Its here! A large bruised box with a Boston Harbor postmark that's cold to the touch. Stickers that exclaim, Perishable. Inside the box, a few layers of cold, aluminum-looking insulation cover an arms full of tangled seaweed and beneath that, two smallish lobsters. Its 85 degrees and sunny outside, and I am in Dunedin, Fla., for the holidays. Here, receiving lobster from family in New England is one of our traditions along with a steady diet of rib-poking sarcasm, political debate, and an unorthodox lottery system to decide who buys who gifts.
But theres one more understated annual occurrence. Im in the kitchen.
If youre a chef, you understand exactly what Im talking about.
Its one part obligation to your family. One part obligation to your craft. A dash of showing off, and lets be honest, one sprinkle of trying to keep your various relatives from fucking up dinner.
Its an odd dance for my type-A, slightly narcissistic self.
I cant just take over the kitchen. Thats grandmothers job, I mean, title. Shes a bit more of a Joe Paterno or Bobby Bowden at this point in her cooking career. She gets the credit, though, and gives one hell of a press conference. Honestly, I dont really want the position. Too much pressure replacing a legend.
So, instead, I taste and poke and supervise.
Making sure that my cousin doesnt cut her hand off while chopping rutabaga with a way-too-large knife, on a wobbly, ceramic cutting board, without having squared the vegetable off to steady the hazard. The knives are Ginsus, by the way. And grandmother is telling me how these treasures are passed down from Samurai. Im nodding like any wizards apprentice worth his eye of newt would.
And Ill suggest some grilling tips for the rib roast that we brought over that's now in the hands of our uncle, the resident grill master. Of course, having the whole roast engulfed in flames is not bad, its very much like a Korean barbecue, I tell him. In my head, I know we almost lost half a cow there, and that smell of burning hair has got to be his.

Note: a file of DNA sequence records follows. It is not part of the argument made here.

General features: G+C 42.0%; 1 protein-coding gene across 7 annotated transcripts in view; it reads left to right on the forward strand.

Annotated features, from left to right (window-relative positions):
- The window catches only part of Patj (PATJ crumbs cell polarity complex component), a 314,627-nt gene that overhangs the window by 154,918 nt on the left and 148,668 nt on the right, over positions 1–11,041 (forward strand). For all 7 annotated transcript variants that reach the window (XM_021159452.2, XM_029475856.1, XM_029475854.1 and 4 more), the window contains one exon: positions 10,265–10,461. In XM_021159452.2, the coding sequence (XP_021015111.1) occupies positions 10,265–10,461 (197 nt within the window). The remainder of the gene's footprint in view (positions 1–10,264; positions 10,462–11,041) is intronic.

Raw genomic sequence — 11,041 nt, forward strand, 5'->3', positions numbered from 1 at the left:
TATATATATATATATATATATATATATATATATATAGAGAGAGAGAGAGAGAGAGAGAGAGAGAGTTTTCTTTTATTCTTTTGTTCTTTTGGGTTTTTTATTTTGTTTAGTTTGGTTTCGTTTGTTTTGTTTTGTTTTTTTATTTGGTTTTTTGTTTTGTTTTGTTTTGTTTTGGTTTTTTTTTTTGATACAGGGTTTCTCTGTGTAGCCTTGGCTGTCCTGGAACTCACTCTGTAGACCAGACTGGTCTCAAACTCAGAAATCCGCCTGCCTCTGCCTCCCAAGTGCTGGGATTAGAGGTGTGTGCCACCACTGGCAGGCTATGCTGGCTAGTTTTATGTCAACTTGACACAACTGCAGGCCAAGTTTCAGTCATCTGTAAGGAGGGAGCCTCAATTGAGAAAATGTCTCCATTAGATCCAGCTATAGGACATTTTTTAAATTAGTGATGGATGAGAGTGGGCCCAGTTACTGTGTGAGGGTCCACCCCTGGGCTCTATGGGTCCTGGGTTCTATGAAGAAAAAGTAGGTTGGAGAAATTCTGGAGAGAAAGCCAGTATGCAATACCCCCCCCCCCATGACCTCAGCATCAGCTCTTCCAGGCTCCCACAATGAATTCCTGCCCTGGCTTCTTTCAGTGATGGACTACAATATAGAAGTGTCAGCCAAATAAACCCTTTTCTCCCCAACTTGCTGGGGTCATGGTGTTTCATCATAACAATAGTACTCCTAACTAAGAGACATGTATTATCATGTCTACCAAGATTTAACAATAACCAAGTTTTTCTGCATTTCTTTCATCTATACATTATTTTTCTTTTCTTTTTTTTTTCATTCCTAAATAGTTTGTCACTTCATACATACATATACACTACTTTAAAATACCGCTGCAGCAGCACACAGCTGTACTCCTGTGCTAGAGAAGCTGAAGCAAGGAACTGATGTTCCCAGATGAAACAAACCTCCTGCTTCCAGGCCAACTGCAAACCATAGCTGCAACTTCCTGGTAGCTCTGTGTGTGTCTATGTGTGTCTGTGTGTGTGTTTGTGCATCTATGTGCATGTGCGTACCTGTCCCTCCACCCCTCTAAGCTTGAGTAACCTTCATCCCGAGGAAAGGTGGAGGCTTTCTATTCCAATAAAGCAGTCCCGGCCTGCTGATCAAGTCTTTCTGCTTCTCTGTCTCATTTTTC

I think its your turn to slice the bird, my other uncle jests.
For the record, its been my turn to carve for four years in a row. And this year, I brought an electric knife. I like precision and technology. But all of a sudden, my normally quiet aunt is taunting me. Shes over my shoulder expressing how surprised she is that a real chef would use an electric slicer. Im a wiseass myself, so this is somewhat heartwarming. Shes really letting me have it, but shes from Canada, and theres ice wine in play, so I wont charge the hill.
When no one's looking, I shower some salt here, hot sauce there. When the Gators score a touchdown, its my time to sneak in a few shakes of vinegar, and discretely emulsify the beef drippings into the sauce. My wife would not approve of this it's not healthy.
Im on a covert mission each year. Just being the players' coach and making sure, in very subtle ways, that our meal is as good as the time we have.
But as Im reading this, I realize its me whose goose is getting cooked. I think Im the one being outsmarted here. Everyone pretends to look the other way and be nice. But its just like the saying: There can only be one chef in the kitchen.
Team Little Tart
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